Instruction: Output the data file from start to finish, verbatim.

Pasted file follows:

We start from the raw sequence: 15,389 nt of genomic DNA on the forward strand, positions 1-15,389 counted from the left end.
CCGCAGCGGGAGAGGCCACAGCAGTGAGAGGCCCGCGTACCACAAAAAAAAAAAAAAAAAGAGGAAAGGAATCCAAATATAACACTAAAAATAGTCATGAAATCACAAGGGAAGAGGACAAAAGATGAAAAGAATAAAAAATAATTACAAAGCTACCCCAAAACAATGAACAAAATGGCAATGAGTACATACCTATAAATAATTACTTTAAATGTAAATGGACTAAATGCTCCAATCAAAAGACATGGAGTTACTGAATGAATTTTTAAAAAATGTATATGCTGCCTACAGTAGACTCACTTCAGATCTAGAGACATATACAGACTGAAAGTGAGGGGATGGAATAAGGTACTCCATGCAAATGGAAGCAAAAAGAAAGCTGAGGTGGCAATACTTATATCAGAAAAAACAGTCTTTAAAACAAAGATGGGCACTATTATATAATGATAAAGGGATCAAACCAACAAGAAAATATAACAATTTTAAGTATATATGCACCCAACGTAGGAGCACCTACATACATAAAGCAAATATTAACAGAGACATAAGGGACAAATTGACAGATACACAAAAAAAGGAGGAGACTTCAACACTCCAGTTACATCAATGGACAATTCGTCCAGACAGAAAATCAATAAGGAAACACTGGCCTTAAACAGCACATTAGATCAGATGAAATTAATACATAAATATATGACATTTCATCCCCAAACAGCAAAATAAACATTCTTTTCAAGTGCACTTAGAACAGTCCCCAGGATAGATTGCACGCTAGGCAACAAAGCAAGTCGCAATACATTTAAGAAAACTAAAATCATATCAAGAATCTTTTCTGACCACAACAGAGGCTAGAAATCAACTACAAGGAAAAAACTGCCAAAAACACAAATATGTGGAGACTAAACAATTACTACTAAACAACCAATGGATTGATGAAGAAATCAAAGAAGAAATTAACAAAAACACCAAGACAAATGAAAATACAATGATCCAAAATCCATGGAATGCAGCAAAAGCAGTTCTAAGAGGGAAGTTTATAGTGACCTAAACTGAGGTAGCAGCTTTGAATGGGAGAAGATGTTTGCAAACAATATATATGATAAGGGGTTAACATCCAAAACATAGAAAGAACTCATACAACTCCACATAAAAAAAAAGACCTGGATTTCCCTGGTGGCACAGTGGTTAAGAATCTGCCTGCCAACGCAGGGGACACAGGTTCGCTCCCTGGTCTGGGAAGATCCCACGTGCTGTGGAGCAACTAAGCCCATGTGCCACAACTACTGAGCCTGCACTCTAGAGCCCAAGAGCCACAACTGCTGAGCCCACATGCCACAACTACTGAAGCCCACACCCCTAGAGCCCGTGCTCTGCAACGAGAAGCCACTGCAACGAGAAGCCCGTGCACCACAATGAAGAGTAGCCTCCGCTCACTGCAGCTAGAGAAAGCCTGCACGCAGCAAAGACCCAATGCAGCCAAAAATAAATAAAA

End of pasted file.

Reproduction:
We start from the raw sequence: 15,389 nt of genomic DNA on the forward strand, positions 1-15,389 counted from the left end.
CCGCAGCGGGAGAGGCCACAGCAGTGAGAGGCCCGCGTACCACAAAAAAAAAAAAAAAAAGAGGAAAGGAATCCAAATATAACACTAAAAATAGTCATGAAATCACAAGGGAAGAGGACAAAAGATGAAAAGAATAAAAAATAATTACAAAGCTACCCCAAAACAATGAACAAAATGGCAATGAGTACATACCTATAAATAATTACTTTAAATGTAAATGGACTAAATGCTCCAATCAAAAGACATGGAGTTACTGAATGAATTTTTAAAAAATGTATATGCTGCCTACAGTAGACTCACTTCAGATCTAGAGACATATACAGACTGAAAGTGAGGGGATGGAATAAGGTACTCCATGCAAATGGAAGCAAAAAGAAAGCTGAGGTGGCAATACTTATATCAGAAAAAACAGTCTTTAAAACAAAGATGGGCACTATTATATAATGATAAAGGGATCAAACCAACAAGAAAATATAACAATTTTAAGTATATATGCACCCAACGTAGGAGCACCTACATACATAAAGCAAATATTAACAGAGACATAAGGGACAAATTGACAGATACACAAAAAAAGGAGGAGACTTCAACACTCCAGTTACATCAATGGACAATTCGTCCAGACAGAAAATCAATAAGGAAACACTGGCCTTAAACAGCACATTAGATCAGATGAAATTAATACATAAATATATGACATTTCATCCCCAAACAGCAAAATAAACATTCTTTTCAAGTGCACTTAGAACAGTCCCCAGGATAGATTGCACGCTAGGCAACAAAGCAAGTCGCAATACATTTAAGAAAACTAAAATCATATCAAGAATCTTTTCTGACCACAACAGAGGCTAGAAATCAACTACAAGGAAAAAACTGCCAAAAACACAAATATGTGGAGACTAAACAATTACTACTAAACAACCAATGGATTGATGAAGAAATCAAAGAAGAAATTAACAAAAACACCAAGACAAATGAAAATACAATGATCCAAAATCCATGGAATGCAGCAAAAGCAGTTCTAAGAGGGAAGTTTATAGTGACCTAAACTGAGGTAGCAGCTTTGAATGGGAGAAGATGTTTGCAAACAATATATATGATAAGGGGTTAACATCCAAAACATAGAAAGAACTCATACAACTCCACATAAAAAAAAAGACCTGGATTTCCCTGGTGGCACAGTGGTTAAGAATCTGCCTGCCAACGCAGGGGACACAGGTTCGCTCCCTGGTCTGGGAAGATCCCACGTGCTGTGGAGCAACTAAGCCCATGTGCCACAACTACTGAGCCTGCACTCTAGAGCCCAAGAGCCACAACTGCTGAGCCCACATGCCACAACTACTGAAGCCCACACCCCTAGAGCCCGTGCTCTGCAACGAGAAGCCACTGCAACGAGAAGCCCGTGCACCACAATGAAGAGTAGCCTCCGCTCACTGCAGCTAGAGAAAGCCTGCACGCAGCAAAGACCCAATGCAGCCAAAAATAAATAAAA